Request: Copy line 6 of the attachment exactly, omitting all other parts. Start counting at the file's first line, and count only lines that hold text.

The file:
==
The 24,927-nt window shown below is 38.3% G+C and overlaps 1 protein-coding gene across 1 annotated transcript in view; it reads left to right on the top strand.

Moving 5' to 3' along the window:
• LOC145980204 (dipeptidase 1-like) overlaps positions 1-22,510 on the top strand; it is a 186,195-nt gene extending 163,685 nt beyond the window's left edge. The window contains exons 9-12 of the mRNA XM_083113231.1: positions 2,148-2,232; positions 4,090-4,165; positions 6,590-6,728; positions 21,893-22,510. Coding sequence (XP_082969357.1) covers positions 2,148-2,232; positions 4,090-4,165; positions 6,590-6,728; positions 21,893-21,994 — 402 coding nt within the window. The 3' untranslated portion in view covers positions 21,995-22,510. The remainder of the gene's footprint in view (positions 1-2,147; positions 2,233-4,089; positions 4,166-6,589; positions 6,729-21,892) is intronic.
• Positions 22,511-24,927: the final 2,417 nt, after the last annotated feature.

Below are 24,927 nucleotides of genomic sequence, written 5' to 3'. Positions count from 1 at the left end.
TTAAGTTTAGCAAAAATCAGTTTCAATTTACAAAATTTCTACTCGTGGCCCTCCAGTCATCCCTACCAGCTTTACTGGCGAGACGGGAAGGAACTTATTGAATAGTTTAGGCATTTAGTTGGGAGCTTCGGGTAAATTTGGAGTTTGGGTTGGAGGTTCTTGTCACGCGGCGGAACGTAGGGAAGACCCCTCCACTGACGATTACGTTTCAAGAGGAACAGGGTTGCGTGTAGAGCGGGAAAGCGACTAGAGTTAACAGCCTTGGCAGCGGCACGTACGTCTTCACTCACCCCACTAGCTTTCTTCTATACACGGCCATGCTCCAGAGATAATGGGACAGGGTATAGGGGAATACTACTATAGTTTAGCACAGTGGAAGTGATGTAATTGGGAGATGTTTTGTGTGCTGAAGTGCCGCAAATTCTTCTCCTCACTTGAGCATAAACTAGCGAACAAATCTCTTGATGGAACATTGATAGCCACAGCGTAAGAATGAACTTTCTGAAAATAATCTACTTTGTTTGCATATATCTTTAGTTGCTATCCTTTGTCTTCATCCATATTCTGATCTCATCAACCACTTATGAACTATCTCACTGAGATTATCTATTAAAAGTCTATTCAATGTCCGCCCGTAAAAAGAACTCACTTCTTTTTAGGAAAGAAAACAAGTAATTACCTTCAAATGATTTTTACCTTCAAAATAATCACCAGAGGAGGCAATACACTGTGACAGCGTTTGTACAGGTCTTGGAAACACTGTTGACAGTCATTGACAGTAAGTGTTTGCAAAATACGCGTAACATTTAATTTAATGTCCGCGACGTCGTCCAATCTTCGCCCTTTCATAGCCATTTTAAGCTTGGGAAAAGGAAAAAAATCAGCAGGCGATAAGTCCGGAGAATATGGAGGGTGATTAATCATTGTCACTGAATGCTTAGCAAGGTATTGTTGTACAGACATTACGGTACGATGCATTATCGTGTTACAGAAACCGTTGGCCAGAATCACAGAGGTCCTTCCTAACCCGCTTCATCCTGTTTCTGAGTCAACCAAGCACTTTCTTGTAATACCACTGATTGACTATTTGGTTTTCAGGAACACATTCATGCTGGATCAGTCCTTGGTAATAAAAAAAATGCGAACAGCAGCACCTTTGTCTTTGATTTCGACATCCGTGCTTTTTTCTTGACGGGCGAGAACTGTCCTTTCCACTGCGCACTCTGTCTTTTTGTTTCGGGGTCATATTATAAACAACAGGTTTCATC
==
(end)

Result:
TTAAGTTTAGCAAAAATCAGTTTCAATTTACAAAATTTCTACTCGTGGCCCTCCAGTCATCCCTACCAGCTTTACTGGCGAGACGGGAAGGAACTTATTGAATAGTTTAGGCATTTAGTTGGGAGCTTCGGGTAAATTTGGAGTTTGGGTTGGAGGTTCTTGTCACGCGGCGGAACGTAGGGAAGACCCCTCCACTGACGATTACGTTTCAAGAGGAACAGGGTTGCGTGTAGAGCGGGAAAGCGACTAGAGTTAACAGCCTTGGCAGCGGCACGTACGTCTTCACTCACCCCACTAGCTTTCTTCTATACACGGCCATGCTCCAGAGATAATGGGACAGGGTATAGGGGAATACTACTATAGTTTAGCACAGTGGAAGTGATGTAATTGGGAGATGTTTTGTGTGCTGAAGTGCCGCAAATTCTTCTCCTCACTTGAGCATAAACTAGCGAACAAATCTCTTGATGGAACATTGATAGCCACAGCGTAAGAATGAACTTTCTGAAAATAATCTACTTTGTTTGCATATATCTTTAGTTGCTATCCTTTGTCTTCATCCATATTCTGATCTCATCAACCACTTATGAACTATCTCACTGAGATTATCTATTAAAAGTCTATTCAATGTCCGCCCGTAAAAAGAACTCACTTCTTTTTAGGAAAGAAAACAAGTAATTACCTTCAAATGATTTTTACCTTCAAAATAATCACCAGAGGAGGCAATACACTGTGACAGCGTTTGTACAGGTCTTGGAAACACTGTTGACAGTCATTGACAGTAAGTGTTTGCAAAATACGCGTAACATTTAATTTAATGTCCGCGACGTCGTCCAATCTTCGCCCTTTCATAGCCATTTTAAGCTTGGGAAAAGGAAAAAAATCAGCAGGCGATAAGTCCGGAGAATATGGAGGGTGATTAATCATTGTCACTGAATGCTTAGCAAGGTATTGTTGTACAGACATTACGGTACGATGCATTATCGTGTTACAGAAACCGTTGGCCAGAATCACAGAGGTCCTTCCTAACCCGCTTCATCCTGTTTCTGAGTCAACCAAGCACTTTCTTGTAATACCACTGATTGACTATTTGGTTTTCAGGAACACATTCATGCTGGATCAGTCCTTGGTAATAAAAAAAATGCGAACAGCAGCACCTTTGTCTTTGATTTCGACATCCGTGCTTTTTTCTTGACGGGCGAGAACTGTCCTTTCCACTGCGCACTCTGTCTTTTTGTTTCGGGGTCATATTATAAACAACAGGTTTCATC